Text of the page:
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Author Topic: Gems of the fine but now vanishing art of persiflage  (Read 697 times)
Joe Carillo
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« on: January 03, 2016, 07:42:26 PM »

Gems of the fine but now vanishing art of persiflage

Once upon a time men and women sharpened their wits rather than their swords as a defense against friend and foe. This was the fine art of lighthearted, chit-chatty mockery or frivolous bantering talk known as persiflage. Below is a vintage collection of the art form that’s now vanishing from the public sphere, displaced by cuss words or outright profanity in movies, the mass media, and the social media.



“He is a self-made man and worships his creator.”John Bright

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“He has all the virtues I dislike and none of the vices I admire.”Winston Churchill

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“I didn’t attend the funeral, but I sent a nice letter saying I approved of it.”Mark Twain

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“I have never killed a man, but I have read many obituaries with great pleasure.”Clarence Darrow

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“He can compress the most words into the smallest idea of any man I know.”Abraham Lincoln

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“He has no enemies but is intensely disliked by his friends.”Oscar Wilde

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“Thank you for sending me a copy of your book; I’ll waste no time reading it.”Moses Hadas

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“A modest little person, with much to be modest about.”Winston Churchill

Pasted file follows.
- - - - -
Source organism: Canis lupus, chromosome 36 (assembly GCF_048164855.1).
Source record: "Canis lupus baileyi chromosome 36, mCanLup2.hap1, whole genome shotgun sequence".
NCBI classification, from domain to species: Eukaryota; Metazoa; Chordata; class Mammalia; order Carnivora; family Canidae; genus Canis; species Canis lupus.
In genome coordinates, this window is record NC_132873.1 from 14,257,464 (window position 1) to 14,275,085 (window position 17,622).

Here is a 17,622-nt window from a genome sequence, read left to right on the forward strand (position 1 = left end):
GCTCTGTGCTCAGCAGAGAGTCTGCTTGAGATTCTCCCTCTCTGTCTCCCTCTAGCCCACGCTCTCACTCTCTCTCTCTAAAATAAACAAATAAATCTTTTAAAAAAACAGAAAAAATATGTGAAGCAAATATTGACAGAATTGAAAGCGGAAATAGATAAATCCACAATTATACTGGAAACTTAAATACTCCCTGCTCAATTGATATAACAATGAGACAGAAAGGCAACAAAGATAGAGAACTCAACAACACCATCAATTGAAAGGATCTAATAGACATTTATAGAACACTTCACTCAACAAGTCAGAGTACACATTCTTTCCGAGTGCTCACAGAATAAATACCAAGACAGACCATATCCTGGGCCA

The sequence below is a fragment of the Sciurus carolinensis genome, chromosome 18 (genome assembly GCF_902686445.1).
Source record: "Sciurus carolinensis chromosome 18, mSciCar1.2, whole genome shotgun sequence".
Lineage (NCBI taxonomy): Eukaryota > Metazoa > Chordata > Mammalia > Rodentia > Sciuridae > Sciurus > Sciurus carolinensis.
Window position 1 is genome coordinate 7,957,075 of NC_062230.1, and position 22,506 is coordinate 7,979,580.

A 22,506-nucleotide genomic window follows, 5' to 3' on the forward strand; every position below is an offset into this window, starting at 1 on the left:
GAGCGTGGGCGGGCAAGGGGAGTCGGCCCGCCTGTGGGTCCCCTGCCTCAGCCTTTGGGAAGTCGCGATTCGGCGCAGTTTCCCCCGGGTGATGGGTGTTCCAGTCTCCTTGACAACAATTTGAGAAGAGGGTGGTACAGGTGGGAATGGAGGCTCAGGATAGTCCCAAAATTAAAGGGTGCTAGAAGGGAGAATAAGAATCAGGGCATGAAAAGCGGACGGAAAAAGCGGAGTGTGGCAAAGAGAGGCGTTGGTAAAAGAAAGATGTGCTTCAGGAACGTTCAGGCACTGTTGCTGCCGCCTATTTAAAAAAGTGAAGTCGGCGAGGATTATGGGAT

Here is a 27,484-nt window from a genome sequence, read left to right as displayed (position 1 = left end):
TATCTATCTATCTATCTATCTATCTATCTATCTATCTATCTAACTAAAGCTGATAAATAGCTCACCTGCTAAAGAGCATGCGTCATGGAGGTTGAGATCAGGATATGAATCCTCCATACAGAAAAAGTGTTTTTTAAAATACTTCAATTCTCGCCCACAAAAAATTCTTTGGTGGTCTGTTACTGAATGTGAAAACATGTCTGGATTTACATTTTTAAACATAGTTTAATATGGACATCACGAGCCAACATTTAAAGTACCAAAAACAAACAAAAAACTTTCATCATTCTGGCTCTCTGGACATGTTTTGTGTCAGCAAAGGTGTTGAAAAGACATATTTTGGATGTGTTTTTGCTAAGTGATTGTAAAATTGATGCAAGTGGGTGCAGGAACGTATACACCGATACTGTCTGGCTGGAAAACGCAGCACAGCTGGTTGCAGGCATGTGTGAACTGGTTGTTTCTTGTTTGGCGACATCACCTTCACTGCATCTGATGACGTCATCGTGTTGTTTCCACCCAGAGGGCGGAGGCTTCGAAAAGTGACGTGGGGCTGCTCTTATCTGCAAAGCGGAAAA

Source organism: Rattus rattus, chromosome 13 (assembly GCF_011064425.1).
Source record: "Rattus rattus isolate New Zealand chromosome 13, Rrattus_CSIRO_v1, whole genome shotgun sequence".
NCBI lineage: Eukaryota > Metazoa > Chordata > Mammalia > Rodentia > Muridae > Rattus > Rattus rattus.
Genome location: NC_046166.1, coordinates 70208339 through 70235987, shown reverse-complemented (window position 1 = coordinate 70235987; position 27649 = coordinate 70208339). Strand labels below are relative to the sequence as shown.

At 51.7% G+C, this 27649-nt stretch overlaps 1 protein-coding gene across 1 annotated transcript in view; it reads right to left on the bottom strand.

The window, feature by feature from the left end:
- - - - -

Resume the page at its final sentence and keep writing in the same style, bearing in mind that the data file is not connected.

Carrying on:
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“I feel so miserable without you; it’s almost like having you here.”Stephen Bishop

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“I’ve just learned about his illness. Let’s hope it’s nothing trivial.”Irvin S. Cobb

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“He is not only dull himself; he is the cause of dullness in others.”Samuel Johnson

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“He had delusions of adequacy.”Walter Kerr

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“There’s nothing wrong with you that reincarnation won’t cure.”Jack E. Leonard


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George Bernard Shaw to Winston Churchill: “I am enclosing two tickets to the first night of my new play. Bring a friend . . . if you have one.”

Winston Churchill, in response: “Cannot possibly attend first night, will attend second . . . if there is one.”

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William Faulkner (about Ernest Hemingway): “He has never been known to use a word that might send a reader to the dictionary.”

Ernest Hemingway (about William Faulkner): “Poor Faulkner. Does he really think big emotions come from big words?”

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“They never open their mouths without subtracting from the sum of human knowledge.”Thomas Brackett Reed

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“He inherited some good instincts from his Quaker forebears, but by diligent hard work, he overcame them.”James Reston (about Richard Nixon)

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“In order to avoid being called a flirt, she always yielded easily.”Charles, Count Talleyrand

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“Why do you sit there looking like an envelope without any address on it?”Mark Twain

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“He uses statistics as a drunken man uses lamp-posts...for support rather than illumination.”Andrew Lang

—From “Persiflage: Intelligent Insults” in the alphaDictionary.com website
« Last Edit: January 21, 2018, 07:33:06 AM by Joe Carillo » Logged

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